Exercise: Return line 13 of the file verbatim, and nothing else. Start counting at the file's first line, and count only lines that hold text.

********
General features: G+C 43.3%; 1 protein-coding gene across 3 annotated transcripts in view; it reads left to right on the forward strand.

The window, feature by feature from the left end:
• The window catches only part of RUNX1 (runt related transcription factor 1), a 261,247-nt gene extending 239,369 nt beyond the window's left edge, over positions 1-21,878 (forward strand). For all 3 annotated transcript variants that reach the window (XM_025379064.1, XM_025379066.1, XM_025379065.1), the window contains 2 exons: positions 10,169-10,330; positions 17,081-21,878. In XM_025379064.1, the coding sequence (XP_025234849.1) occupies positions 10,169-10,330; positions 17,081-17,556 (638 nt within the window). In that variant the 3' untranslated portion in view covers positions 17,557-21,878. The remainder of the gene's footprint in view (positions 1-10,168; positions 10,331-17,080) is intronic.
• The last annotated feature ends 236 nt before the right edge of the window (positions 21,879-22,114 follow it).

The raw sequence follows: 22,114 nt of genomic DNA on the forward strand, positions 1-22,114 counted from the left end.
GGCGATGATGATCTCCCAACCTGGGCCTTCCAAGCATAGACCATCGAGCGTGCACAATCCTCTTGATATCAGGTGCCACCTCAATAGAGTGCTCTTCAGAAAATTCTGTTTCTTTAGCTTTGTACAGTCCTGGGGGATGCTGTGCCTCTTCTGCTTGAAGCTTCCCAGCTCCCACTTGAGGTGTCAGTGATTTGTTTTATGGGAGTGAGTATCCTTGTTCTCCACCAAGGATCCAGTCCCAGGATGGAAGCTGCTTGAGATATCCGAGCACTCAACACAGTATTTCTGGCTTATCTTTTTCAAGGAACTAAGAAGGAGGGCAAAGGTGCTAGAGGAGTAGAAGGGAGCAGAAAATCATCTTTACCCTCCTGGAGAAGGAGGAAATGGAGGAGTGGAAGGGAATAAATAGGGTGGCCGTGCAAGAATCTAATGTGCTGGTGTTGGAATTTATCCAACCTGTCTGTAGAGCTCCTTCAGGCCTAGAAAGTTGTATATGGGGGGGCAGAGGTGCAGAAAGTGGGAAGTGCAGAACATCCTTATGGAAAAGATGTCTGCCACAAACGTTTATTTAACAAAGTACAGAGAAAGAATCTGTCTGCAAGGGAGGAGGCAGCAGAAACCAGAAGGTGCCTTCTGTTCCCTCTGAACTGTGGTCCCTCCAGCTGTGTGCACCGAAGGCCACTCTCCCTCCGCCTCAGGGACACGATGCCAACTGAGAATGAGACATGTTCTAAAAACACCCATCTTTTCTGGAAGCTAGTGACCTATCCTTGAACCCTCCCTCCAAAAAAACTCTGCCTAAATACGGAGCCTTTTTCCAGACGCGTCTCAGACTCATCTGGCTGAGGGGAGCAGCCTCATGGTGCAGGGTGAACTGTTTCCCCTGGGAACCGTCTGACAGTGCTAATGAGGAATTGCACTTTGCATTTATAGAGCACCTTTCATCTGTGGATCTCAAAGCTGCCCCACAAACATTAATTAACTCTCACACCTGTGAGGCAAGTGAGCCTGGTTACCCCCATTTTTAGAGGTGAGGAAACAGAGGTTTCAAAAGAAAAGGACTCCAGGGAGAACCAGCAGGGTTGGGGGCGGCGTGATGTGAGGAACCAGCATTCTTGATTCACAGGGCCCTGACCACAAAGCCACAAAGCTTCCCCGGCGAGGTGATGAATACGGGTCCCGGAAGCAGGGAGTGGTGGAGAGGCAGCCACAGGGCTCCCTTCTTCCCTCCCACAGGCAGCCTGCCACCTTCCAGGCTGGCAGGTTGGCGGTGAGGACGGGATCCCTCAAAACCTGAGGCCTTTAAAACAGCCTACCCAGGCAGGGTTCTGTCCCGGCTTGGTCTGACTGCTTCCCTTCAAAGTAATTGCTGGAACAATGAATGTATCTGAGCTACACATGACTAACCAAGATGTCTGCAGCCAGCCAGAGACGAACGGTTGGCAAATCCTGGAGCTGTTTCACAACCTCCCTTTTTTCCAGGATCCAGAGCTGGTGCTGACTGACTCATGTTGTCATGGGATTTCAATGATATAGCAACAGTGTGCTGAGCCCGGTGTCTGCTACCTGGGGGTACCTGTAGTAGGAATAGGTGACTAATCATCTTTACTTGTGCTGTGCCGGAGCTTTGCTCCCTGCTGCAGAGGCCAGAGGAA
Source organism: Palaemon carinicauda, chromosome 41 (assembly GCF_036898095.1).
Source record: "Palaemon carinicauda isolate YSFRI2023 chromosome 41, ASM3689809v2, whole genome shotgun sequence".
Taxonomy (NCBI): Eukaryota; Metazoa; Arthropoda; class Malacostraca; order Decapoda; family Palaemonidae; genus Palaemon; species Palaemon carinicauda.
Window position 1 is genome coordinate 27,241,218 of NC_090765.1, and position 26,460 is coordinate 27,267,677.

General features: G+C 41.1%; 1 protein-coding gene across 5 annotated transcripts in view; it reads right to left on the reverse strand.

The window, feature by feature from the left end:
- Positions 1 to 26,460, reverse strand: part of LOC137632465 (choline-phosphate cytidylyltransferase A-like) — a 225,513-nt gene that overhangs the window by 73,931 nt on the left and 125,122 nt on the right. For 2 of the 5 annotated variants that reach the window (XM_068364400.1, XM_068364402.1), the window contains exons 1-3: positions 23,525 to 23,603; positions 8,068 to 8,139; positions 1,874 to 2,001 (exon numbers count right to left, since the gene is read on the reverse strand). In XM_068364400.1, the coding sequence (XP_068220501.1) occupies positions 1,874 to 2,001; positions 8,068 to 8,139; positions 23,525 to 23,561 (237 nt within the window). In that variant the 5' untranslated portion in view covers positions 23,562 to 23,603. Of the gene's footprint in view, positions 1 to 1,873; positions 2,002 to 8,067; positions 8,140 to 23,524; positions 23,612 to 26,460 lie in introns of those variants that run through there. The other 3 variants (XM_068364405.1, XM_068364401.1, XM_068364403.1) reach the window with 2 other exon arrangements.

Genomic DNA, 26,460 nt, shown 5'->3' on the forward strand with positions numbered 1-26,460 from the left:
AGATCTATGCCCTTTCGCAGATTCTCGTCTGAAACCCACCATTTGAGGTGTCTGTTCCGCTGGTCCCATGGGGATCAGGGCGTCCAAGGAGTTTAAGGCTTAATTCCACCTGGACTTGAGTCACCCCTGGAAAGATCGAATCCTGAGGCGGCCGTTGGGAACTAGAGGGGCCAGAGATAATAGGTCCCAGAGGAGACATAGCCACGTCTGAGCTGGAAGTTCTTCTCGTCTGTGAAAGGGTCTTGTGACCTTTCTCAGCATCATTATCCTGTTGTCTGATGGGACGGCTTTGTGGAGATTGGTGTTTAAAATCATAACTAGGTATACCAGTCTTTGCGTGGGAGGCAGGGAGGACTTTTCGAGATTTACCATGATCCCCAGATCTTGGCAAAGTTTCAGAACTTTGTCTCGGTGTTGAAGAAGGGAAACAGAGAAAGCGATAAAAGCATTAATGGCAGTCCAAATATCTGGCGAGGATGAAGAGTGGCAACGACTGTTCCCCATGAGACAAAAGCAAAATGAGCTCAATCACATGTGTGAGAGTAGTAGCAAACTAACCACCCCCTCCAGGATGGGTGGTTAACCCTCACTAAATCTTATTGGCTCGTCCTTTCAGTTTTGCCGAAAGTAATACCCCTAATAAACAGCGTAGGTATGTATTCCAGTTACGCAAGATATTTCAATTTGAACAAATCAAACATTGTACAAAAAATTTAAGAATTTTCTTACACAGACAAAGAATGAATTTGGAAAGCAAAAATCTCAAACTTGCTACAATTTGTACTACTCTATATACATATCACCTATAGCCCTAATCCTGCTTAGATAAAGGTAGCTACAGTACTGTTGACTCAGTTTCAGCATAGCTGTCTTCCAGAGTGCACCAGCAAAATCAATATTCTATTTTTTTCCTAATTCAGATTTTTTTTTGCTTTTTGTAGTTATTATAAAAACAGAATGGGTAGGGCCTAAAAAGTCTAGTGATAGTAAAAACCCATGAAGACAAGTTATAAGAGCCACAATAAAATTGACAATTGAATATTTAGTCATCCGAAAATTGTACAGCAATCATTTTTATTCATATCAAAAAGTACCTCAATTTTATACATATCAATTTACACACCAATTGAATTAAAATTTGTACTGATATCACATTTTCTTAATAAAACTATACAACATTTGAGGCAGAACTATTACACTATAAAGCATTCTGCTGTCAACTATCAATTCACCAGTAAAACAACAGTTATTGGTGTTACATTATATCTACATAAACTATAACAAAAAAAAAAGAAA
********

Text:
- Positions 1 to 26,460, reverse strand: part of LOC137632465 (choline-phosphate cytidylyltransferase A-like) — a 225,513-nt gene that overhangs the window by 73,931 nt on the left and 125,122 nt on the right. For 2 of the 5 annotated variants that reach the window (XM_068364400.1, XM_068364402.1), the window contains exons 1-3: positions 23,525 to 23,603; positions 8,068 to 8,139; positions 1,874 to 2,001 (exon numbers count right to left, since the gene is read on the reverse strand). In XM_068364400.1, the coding sequence (XP_068220501.1) occupies positions 1,874 to 2,001; positions 8,068 to 8,139; positions 23,525 to 23,561 (237 nt within the window). In that variant the 5' untranslated portion in view covers positions 23,562 to 23,603. Of the gene's footprint in view, positions 1 to 1,873; positions 2,002 to 8,067; positions 8,140 to 23,524; positions 23,612 to 26,460 lie in introns of those variants that run through there. The other 3 variants (XM_068364405.1, XM_068364401.1, XM_068364403.1) reach the window with 2 other exon arrangements.